Alliance for Safe Online Pharmacies (2013AUG21) -- Counterfeit medication is dangerous. We should be diligent in our efforts to reduce this problem.

        Public Knowledge (2013AUG21) -- Efforts to combat infringement must not themselves infringe on the rights of individuals. "Under the Dome" name drop. It will be hard to determine if any of these programs are actually working and publicly available data is an important part of that evaluation.

        Center for Democracy & Technology (2013AUG21) -- We agree with PK about transparency. We also specifically call out CCI on this issue.

        Motion Picture Association of America (2013AUG21) -- Hey, IFTA & RIAA, don't exclude anyone. We are all in this together. Let's include everyone in the enforcement gang (I'm looking at you, user generated content sites). Also, we can probably just guess some statistics if we need to.

        The Internet Association (2013AUG21) -- We really need to reevaluate the entire copyright system. These initiatives may not be providing any long term benefit. Lets focus on productive solutions like increasing legal sources for content.

        Association of American Publishers (2013AUG21) -- Small content creators cannot protect themselves from infringement so if we do not enlist third parties there will be no more quality content. Can we make DMCA Takedowns easier?? Here's an idea, lets make the third parties we are using to do our enforcement also keep track of how well it's working. Then they can just tell us.

        Computer & Communications Industry Association (2013AUG21) --- Back off, government. You're disturbing the market. Let's not forget the purpose of copyright, the public good. These problems will solve themselves as industries evolve (and they already are).

        Electronic Frontier Foundation (2013AUG21) -- Cooperative Voluntary Initiatives? Hah, voluntary. Public good, remember? Fair use, too. Don't fall into the trap of serving a special interest.

        Copyright Alliance (2013AUG21) -- Expand enforcement! Empower small content creators!

        Consumer Electronics Association (2013AUG21) -- Counterfeiting is bad, mmkay? We are for strict measures insofar as they benefit our interests. We are against strict measures insofar as they do not benefit our interests. That's fair, right?

B. Companies

        PharmacyChecker.com (2013AUG20) -- Counterfeit medications are actually hurting people. We should address this problem and leave drug IP violations as a secondary concern. (whispers:) In fact, maybe the IP policies of the drug companies are contributing to this problem in the first place.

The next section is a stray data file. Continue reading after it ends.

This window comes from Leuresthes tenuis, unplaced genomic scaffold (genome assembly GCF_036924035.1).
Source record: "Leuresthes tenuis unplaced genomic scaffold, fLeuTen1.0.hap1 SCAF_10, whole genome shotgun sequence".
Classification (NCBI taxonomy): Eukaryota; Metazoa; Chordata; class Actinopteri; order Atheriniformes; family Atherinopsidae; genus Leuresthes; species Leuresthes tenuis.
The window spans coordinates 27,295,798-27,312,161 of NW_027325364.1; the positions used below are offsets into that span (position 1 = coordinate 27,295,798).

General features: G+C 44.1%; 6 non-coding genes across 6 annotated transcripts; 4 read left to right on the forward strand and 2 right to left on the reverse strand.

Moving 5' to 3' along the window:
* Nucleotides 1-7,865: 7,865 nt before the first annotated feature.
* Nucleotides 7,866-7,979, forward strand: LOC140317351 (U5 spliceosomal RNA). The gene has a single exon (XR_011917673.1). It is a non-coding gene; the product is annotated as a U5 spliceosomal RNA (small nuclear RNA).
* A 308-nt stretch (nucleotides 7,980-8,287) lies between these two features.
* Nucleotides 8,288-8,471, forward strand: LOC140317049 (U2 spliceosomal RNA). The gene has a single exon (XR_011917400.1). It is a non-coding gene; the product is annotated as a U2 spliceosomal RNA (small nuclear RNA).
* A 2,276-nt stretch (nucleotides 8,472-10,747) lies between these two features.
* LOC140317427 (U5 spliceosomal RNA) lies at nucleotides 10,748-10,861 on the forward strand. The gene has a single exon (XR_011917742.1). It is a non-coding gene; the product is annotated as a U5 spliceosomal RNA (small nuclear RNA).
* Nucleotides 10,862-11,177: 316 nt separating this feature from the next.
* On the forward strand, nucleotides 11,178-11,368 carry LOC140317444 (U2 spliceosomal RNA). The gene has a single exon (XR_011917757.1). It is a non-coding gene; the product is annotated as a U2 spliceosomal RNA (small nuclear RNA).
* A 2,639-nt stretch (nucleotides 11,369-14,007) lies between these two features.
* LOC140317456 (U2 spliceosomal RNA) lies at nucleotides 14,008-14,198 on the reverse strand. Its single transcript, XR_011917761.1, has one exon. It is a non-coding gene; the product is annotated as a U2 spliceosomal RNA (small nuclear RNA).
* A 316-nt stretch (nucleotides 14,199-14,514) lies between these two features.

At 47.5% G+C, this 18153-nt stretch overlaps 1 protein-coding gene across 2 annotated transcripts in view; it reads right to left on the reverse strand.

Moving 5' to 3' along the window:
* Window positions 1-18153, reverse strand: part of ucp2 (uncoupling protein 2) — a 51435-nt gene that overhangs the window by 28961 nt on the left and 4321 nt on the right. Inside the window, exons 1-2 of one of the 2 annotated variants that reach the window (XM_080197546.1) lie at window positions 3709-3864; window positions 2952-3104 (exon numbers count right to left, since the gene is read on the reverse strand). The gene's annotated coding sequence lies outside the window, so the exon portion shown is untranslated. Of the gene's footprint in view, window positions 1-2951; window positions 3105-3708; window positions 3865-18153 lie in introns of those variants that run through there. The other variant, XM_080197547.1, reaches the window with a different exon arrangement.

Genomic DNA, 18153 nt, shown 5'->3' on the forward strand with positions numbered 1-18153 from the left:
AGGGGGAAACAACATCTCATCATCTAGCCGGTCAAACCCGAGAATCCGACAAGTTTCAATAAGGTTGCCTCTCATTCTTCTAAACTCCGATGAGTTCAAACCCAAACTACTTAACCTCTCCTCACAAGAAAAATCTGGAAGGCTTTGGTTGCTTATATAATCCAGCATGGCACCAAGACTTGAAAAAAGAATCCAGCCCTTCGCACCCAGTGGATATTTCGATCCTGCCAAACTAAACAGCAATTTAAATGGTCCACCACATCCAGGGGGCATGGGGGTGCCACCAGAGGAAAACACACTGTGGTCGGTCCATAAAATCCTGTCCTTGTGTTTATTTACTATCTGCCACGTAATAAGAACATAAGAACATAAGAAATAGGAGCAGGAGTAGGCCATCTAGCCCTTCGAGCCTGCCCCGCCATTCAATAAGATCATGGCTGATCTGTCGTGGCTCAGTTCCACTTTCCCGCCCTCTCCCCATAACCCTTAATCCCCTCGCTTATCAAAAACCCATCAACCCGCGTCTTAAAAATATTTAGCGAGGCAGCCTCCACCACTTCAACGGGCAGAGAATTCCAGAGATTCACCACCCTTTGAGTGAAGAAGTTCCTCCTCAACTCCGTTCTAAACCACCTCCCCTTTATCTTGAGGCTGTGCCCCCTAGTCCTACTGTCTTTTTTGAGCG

Google Inc. (2013AUG21) -- We're already doing a lot and having great success. Believe us, you don't even know how bad it would be otherwise. But this is a vast problem. We must also protect legitimate content from erroneous claims. Seriously, we're doing A LOT already, go look at someone else.

        MarkMonitor (2013AUG21) -- We'd like to take the opportunity to promote our products and services.

C. Individuals or unknown

        Alexis Parrish (2013JUN20) -- Patents rule! I want one! Here's my email address. Can we put a sweet logo on everything? That would be cool.
        Eurica Califorrniaa (2013JUN21) -- Fair use of copyright material should be expanded. All personal use and reproduction should be allowed similar to patents.
        Andrew im the @ Australianking (2013JUN22) -- Pressure (what u gonna do bout it?) other countries to adopt similar policies and create a universal International Copyright (IC). But its cool, we'll make it free.
        Robert Patrick Reibold (2013JUN23) -- I got scammed out of a patent, and it's all your fault. First to file sucks! I should be rich now. Ideas = $$
        James David Cowart (2013JUL07) -- I got busted for signal theft, but I was just curious how it all worked. Promise.
        Ted Dengler (2013AUG14) -- Copyrights > Patents. Make patents better. Copyright = Patent FTW.

That was really boring.

Information just wants to be free (1)

WillAffleckUW (858324) | about a year ago | (#44710481)

Now stop making yellow snow, IP.

Oops! (0)

Anonymous Coward | about a year ago | (#44710959)

USPTO Publishes Suggestions For Intellectual Property Enforcement, RIAA and MPAA sue for copyright infringement.